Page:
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Daughters of Westboro Baptist Church leader quit over gay hate

Two women have apologized for the pain they have caused while they were part of the 'God Hates Fags' church
Megan Phelps-Roper, who pioneered social media for the Westboro Baptist Church, has left the anti-gay group.

Two key members of the anti-gay Westboro Baptist Church have left the fold and apologized for their past.

Megan Phelps-Roper and her sister Grace, the daughters of lead group figure Shirley Phelps, have left the church known for their ‘God Hates Fags’ signs and the picketing of soldiers’ funerals.

The two sisters pioneered social media in the ‘God Hates Fags’ group, with Phelps-Roper posting parody videos of Lady Gaga’s music videos.

In the past, Phelps-Roper has said:

Yesterday (6 February), Phelps-Roper linked to a letter from both sisters explaining their reasons why they left the group.

Beginning the letter with a quote from Batman, it says: ‘There’s no fresh start in today’s world. Any 12-year-old with a cell phone could find out what you did. Everything we do is collated and quantified. Everything sticks.’

They go on to say: ‘Don't act surprised that I'm quoting Batman. At WBC, reciting lines from pop culture is par for the course. And why not?

‘The sentiments they express are readily identifiable by the masses – and shifting their meaning is as easy as giving them new context. So put Selina Kyle's words in a different framework:

‘In a city in a state in the center of a country lives a group of people who believe they are the center of the universe; they know Right and Wrong, and they are Right.

‘They work hard and go to school and get married and have kids who they take to church and teach that continually protesting the lives, deaths, and daily activities of The World is the only genuine statement of compassion that a God-loving human can sincerely make.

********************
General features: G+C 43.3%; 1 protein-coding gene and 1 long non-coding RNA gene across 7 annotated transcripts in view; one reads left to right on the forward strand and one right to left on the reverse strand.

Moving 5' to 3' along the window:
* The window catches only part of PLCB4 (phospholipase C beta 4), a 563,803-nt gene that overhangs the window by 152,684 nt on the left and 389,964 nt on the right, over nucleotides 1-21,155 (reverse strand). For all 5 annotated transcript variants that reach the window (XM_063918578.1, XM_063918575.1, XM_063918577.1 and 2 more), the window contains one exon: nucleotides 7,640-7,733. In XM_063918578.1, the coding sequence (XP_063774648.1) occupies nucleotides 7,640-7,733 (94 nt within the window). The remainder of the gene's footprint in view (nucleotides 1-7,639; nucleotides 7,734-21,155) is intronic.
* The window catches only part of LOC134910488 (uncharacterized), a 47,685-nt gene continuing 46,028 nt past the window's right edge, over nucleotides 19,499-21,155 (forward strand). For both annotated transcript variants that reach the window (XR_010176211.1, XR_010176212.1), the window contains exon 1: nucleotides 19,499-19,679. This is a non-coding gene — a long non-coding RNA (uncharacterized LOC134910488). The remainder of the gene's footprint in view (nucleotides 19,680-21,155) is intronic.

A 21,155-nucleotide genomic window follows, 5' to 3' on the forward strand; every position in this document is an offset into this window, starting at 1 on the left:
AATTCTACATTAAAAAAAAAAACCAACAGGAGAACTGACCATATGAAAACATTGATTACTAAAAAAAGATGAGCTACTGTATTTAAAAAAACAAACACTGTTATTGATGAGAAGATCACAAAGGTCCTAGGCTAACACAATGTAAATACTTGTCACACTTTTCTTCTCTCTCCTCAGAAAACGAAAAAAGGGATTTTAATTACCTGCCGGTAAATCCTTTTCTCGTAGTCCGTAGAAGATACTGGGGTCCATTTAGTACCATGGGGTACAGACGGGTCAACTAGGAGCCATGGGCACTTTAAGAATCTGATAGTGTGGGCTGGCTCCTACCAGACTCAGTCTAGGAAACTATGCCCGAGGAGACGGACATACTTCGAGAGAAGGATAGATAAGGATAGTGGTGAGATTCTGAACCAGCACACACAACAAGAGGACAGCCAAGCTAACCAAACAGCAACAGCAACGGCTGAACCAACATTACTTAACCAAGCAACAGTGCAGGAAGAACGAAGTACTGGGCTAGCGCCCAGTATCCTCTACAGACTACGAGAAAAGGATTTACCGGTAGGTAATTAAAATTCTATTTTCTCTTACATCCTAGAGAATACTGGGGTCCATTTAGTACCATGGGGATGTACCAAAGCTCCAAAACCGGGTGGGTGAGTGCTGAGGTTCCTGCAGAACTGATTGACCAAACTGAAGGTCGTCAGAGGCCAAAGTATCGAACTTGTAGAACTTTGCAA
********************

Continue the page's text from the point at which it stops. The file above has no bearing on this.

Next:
‘As parents, they are attentive and engaged, and the children learn their lessons well.

‘This is my framework.

‘Until very recently, this is what I lived, breathed, studied, believed, preached – loudly, daily, and for nearly 27 years.

‘I never thought it would change. I never wanted it to.

‘Then suddenly: it did. And I left.’

The sisters then apologize.

They say: ‘There are some things we do know.

‘We know that we've done and said things that hurt people. Inflicting pain on others wasn't the goal, but it was one of the outcomes. We wish it weren't so, and regret that hurt.

‘We know that we dearly love our family. They now consider us betrayers, and we are cut off from their lives, but we know they are well-intentioned. We will never not love them.

‘We know that we can't undo our whole lives. We can't even say we'd want to if we could; we are who we are because of all the experiences that brought us to this point.

‘What we can do is try to find a better way to live from here on. That's our focus.’

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